The Allure of the Scare

Happy Halloween everybody!  Even though it’s not technically Halloween yet…it’s two days away still…um……STOP LOOKING AT ME LIKE THAT!

I figured that in honor of this holiday devoted to all things creepy and kooky, I’d take a look at why horror and scary things even has an audience in the first place.  It seems vaguely masochistic doesn’t it, putting ourselves in a position of fear and anxiety for the purpose of entertainment.  To someone on the outside, fans of horror must seem a little deranged.  So then, why it is popular at all?  Why do people enjoy terrifying themselves with gruesome and disturbing things?  What is the allure of the scare?

The abandoned train station.  (Dark Fall)

Dark Fall: The Journal

The simplest explanation is one of machismo.  Plenty of guys love being the ones that say “that didn’t scare me at all”.  They like being able to say that they sat through an entire horror movie or played through an entire horror game without even flinching.  It’s like a badge of honor for them, a testament to their tough skin.  It’s wish-fulfillment in a way, to be able to say that they looked into the eyes of the beast and didn’t blink.  Of course, this is only one of the possible explanations for the allure of horror.

The problem with trying to define what makes something scary is that it is by nature subjective.  One man’s phobia is another man’s hobby.  What scares one person will not even dent the psyche of another.  For example, some people are scared of spiders, deathly scared of them.  Others find them gross, but not terrifying.  And still others might find them cute.  The same subjectivity applies to why some people enjoy scary things.  Some people enjoy being scared.  Some people enjoy being able to say they weren’t scared.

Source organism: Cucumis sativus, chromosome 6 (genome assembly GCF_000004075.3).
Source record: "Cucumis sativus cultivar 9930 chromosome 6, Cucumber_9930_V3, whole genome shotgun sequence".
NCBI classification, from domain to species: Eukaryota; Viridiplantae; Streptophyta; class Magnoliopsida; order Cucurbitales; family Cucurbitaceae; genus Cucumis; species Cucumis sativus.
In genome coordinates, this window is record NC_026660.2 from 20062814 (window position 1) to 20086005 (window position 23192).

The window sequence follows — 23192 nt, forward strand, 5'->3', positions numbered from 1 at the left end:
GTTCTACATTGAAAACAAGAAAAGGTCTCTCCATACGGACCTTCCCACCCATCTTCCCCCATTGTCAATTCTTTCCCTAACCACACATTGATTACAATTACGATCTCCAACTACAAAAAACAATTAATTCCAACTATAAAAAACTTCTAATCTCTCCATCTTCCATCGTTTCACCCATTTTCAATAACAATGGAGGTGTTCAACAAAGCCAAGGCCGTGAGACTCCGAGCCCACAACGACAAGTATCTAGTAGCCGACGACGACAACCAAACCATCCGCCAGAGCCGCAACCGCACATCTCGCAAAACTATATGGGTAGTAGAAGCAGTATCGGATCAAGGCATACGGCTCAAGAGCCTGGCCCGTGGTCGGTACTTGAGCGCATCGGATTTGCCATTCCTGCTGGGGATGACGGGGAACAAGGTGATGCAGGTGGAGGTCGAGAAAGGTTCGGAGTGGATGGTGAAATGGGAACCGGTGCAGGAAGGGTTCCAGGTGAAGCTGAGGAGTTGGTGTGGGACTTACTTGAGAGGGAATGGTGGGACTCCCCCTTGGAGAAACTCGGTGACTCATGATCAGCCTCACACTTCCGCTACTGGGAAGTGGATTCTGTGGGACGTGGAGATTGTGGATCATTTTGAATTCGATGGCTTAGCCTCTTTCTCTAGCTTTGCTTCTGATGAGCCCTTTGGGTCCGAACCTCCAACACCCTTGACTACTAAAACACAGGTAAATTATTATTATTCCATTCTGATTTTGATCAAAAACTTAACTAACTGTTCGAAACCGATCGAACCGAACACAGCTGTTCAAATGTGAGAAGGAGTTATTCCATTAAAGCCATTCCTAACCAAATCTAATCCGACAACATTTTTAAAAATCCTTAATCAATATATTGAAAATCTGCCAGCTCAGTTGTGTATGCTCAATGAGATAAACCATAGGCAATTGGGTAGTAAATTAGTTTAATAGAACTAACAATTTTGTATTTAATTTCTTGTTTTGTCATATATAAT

But let’s go deeper than that.  It’s easy enough to say that some people enjoy the thrill of a scary movie, but it doesn’t go far enough in explaining why.  What is the appeal of horror?  What lies beneath the surface that gives people such a thrill out of watching them.  The people who enjoy saying they weren’t scared, the appeal for them is pretty clear-cut.  But for the people who enjoy the sensation of fear in a game or a movie, what’s their appeal?

It has a lot to do with the idea of helplessness.  Many movies and games out there are power fantasies, structured in such a way that it gives the audience a sense of overwhelming epic scale, a sense of being powerful when so many of them probably feel powerless in their daily lives.  But horror is different.  Horror doesn’t make the protagonist seem like a triumphant hero, legendary character, or all-powerful god in any way.  Instead, horror reduces its protagonist to a simpler and more pitiful form.  In many ways, protagonists of horror are far easier to identify with than any other genre.  They seem much more grounded and normal (although in some cases undeniably and unbelievably dumb).  This leads to a much stronger sympathetic attachment to them, which makes the ensuing trials the character must face much more poignant and affecting.

Penumbra Overture

Penumbra Overture

Part of horror’s appeal has to do with the novelty of it all (an ironic statement considering how cliché most horror seems to be these days).  It’s a change of pace to see a character in a position of powerlessness, or, in the case of games, to BE in that position.  We’re so inundated by tales of heroism and larger than life characters that it’s nice to sometimes see something that comes across as much more intimate and psychological.